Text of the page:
• Sentences structure: do they break the rules of writing you learned in school by doing stuff like starting sentences with the word “and”, or having extremely short sentences? Or do they stick to a more formal writing style?
  • Research choices: is there a lot of research or a little? What sorts of sources do they use and why? How are they referenced?
  • Humour and usages of stuff like pop culture references: How is humour used? Why is humour used? What about pop culture and references to current events…is there ever a use for them?

Getting to know the patterns you notice will make a huge difference because it will help your bloggers learn the language of your organization a lot quicker.

Unfortunately, a lot of the clients I’ve worked with worry that the writers they hire won’t capture the tone they’re looking for.

The best part of getting to know what you like and why is…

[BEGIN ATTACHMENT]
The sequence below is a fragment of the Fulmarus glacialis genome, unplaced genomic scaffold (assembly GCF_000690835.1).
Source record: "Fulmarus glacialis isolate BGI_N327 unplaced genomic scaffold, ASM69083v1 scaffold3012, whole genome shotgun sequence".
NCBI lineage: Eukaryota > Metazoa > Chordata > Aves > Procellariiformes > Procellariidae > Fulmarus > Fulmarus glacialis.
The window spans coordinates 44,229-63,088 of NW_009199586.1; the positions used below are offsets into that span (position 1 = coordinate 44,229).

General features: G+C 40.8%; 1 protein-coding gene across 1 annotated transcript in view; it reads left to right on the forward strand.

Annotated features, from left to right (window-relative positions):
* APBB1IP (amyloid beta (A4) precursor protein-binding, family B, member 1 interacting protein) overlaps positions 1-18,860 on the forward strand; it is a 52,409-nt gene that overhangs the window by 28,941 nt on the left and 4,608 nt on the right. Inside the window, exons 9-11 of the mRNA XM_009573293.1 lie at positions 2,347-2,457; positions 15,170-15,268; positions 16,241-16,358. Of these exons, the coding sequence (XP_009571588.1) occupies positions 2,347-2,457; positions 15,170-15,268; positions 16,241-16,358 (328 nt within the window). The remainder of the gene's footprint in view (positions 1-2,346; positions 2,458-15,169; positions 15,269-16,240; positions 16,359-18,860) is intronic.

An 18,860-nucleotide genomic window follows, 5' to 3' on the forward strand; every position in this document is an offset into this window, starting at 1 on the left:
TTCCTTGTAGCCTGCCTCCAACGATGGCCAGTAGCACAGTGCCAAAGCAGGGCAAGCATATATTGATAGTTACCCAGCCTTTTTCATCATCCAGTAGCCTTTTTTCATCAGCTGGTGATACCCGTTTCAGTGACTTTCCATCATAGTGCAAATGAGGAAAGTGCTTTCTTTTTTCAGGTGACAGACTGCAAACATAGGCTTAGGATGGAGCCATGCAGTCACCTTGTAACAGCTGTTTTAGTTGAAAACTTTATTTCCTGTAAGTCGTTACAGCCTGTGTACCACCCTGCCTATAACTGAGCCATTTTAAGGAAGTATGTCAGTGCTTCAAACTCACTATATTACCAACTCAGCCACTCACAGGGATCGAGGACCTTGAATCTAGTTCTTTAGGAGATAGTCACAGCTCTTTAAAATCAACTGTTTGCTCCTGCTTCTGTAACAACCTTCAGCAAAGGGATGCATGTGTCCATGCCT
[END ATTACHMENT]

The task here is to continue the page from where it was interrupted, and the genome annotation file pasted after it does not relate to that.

The fact that it makes hiring bloggers feel less like a chore, and more like a productive conversation.

In fact, organizations like MailChimp have entire style guides that list everything I just mentioned (and more).

I only mention MailChimp because they are an amazing example of this. Because they created a style guide that successfully tracks the MailChimp way of talking:

However, I’m not exactly saying you “have to” create a style guide that has a MailChimp-level of detail. Because I realize that they are extremely time-consuming. In fact, my editing-focused night classes dedicated entire evenings to creating style guides.